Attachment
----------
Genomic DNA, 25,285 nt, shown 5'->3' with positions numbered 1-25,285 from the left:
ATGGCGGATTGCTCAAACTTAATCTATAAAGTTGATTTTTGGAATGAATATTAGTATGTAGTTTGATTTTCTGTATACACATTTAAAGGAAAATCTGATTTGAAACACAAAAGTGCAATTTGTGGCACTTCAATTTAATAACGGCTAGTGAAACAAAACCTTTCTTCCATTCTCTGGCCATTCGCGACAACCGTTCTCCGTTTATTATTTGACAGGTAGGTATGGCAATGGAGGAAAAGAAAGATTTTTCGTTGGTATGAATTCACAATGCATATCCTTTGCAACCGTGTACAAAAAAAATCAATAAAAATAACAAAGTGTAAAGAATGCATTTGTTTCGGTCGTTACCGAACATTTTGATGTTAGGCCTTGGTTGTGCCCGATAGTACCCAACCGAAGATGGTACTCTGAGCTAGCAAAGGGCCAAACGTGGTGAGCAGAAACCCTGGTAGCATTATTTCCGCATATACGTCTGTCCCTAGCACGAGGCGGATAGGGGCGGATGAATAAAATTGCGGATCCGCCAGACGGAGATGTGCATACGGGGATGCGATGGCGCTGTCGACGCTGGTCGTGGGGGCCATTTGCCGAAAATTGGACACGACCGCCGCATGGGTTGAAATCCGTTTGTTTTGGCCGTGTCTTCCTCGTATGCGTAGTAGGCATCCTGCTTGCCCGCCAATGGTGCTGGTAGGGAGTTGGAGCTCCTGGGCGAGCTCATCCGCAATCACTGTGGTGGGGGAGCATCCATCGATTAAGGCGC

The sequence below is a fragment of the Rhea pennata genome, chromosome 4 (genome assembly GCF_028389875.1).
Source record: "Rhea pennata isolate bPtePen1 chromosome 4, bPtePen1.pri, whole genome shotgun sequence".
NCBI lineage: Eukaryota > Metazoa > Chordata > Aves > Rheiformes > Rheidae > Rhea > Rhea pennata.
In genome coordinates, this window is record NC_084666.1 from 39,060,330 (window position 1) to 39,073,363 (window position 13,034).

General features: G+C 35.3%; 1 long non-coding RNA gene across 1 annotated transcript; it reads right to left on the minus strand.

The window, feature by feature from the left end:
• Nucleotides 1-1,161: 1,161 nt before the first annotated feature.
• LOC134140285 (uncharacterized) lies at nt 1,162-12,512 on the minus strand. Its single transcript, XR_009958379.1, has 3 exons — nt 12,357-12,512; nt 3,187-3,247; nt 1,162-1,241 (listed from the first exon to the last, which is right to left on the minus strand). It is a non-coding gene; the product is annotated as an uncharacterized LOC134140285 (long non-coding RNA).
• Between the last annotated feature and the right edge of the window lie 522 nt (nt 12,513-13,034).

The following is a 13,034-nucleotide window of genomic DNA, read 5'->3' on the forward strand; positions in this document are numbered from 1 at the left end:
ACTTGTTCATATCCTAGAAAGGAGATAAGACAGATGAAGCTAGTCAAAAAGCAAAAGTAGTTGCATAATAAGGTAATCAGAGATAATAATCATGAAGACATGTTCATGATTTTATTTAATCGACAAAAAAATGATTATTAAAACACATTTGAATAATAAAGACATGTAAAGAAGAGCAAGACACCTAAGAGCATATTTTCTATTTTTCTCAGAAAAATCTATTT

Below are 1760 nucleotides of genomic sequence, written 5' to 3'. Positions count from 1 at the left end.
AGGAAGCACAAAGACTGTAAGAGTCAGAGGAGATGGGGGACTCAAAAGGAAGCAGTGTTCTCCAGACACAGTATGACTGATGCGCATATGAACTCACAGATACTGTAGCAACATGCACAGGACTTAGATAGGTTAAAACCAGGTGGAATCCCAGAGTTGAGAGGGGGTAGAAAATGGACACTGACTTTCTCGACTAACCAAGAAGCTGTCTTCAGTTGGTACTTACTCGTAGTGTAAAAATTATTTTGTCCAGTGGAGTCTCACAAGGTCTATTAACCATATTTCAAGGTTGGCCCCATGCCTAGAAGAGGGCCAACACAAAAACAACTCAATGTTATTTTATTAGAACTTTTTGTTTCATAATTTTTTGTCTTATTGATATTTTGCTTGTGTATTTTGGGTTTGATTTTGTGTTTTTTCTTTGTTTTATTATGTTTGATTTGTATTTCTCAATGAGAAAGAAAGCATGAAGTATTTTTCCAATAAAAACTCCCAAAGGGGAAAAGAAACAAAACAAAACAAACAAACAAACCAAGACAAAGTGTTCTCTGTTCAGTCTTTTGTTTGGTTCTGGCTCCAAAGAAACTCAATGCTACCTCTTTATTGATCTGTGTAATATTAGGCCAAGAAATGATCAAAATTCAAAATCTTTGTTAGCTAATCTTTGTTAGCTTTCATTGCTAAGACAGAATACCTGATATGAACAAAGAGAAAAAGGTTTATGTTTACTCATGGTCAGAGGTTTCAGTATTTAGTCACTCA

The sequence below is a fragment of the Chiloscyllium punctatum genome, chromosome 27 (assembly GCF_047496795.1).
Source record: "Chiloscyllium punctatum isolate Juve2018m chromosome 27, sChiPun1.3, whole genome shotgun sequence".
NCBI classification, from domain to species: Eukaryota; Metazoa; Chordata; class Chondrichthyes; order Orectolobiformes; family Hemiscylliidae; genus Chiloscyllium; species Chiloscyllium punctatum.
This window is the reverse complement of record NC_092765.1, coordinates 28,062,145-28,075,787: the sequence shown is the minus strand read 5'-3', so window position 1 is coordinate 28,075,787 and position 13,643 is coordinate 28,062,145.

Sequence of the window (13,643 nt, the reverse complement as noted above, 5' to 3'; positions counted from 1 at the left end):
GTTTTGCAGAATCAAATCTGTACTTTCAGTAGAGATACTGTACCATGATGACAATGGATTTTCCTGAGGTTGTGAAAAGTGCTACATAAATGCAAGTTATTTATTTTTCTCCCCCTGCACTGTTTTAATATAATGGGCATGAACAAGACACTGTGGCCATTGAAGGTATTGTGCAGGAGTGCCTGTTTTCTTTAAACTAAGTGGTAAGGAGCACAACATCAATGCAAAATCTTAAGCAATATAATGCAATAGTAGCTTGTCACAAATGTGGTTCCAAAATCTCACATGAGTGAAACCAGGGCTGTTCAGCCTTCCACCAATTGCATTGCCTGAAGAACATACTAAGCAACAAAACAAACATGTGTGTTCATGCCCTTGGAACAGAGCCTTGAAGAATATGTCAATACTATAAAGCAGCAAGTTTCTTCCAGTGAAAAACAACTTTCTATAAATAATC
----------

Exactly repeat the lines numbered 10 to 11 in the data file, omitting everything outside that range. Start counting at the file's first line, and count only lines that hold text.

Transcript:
• LOC134140285 (uncharacterized) lies at nt 1,162-12,512 on the minus strand. Its single transcript, XR_009958379.1, has 3 exons — nt 12,357-12,512; nt 3,187-3,247; nt 1,162-1,241 (listed from the first exon to the last, which is right to left on the minus strand). It is a non-coding gene; the product is annotated as an uncharacterized LOC134140285 (long non-coding RNA).
• Between the last annotated feature and the right edge of the window lie 522 nt (nt 12,513-13,034).